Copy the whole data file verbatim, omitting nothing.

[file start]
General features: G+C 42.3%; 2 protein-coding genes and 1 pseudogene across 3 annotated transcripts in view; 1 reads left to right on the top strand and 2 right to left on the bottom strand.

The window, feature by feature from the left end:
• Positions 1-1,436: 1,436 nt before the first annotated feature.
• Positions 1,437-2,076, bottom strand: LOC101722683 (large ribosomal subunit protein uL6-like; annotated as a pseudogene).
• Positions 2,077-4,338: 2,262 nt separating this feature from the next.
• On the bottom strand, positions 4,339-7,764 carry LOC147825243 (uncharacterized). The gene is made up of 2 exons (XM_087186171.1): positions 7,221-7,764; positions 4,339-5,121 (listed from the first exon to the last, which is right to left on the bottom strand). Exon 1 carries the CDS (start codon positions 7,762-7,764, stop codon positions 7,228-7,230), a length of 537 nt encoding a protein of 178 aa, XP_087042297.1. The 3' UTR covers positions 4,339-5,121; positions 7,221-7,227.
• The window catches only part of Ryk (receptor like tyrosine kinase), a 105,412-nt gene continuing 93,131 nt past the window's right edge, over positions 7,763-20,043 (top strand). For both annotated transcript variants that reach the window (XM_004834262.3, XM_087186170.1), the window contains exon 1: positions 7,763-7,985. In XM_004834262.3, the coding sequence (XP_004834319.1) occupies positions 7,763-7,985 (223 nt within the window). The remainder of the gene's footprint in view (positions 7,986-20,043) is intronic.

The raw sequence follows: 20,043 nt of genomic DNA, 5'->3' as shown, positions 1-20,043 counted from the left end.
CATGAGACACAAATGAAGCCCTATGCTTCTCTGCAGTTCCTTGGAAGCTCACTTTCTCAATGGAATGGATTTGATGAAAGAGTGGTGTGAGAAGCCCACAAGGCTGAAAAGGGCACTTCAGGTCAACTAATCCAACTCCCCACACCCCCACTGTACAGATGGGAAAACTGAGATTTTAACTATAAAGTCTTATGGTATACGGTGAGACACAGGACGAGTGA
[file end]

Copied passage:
General features: G+C 42.3%; 2 protein-coding genes and 1 pseudogene across 3 annotated transcripts in view; 1 reads left to right on the top strand and 2 right to left on the bottom strand.

The window, feature by feature from the left end:
• Positions 1-1,436: 1,436 nt before the first annotated feature.
• Positions 1,437-2,076, bottom strand: LOC101722683 (large ribosomal subunit protein uL6-like; annotated as a pseudogene).
• Positions 2,077-4,338: 2,262 nt separating this feature from the next.
• On the bottom strand, positions 4,339-7,764 carry LOC147825243 (uncharacterized). The gene is made up of 2 exons (XM_087186171.1): positions 7,221-7,764; positions 4,339-5,121 (listed from the first exon to the last, which is right to left on the bottom strand). Exon 1 carries the CDS (start codon positions 7,762-7,764, stop codon positions 7,228-7,230), a length of 537 nt encoding a protein of 178 aa, XP_087042297.1. The 3' UTR covers positions 4,339-5,121; positions 7,221-7,227.
• The window catches only part of Ryk (receptor like tyrosine kinase), a 105,412-nt gene continuing 93,131 nt past the window's right edge, over positions 7,763-20,043 (top strand). For both annotated transcript variants that reach the window (XM_004834262.3, XM_087186170.1), the window contains exon 1: positions 7,763-7,985. In XM_004834262.3, the coding sequence (XP_004834319.1) occupies positions 7,763-7,985 (223 nt within the window). The remainder of the gene's footprint in view (positions 7,986-20,043) is intronic.

The raw sequence follows: 20,043 nt of genomic DNA, 5'->3' as shown, positions 1-20,043 counted from the left end.
CATGAGACACAAATGAAGCCCTATGCTTCTCTGCAGTTCCTTGGAAGCTCACTTTCTCAATGGAATGGATTTGATGAAAGAGTGGTGTGAGAAGCCCACAAGGCTGAAAAGGGCACTTCAGGTCAACTAATCCAACTCCCCACACCCCCACTGTACAGATGGGAAAACTGAGATTTTAACTATAAAGTCTTATGGTATACGGTGAGACACAGGACGAGTGA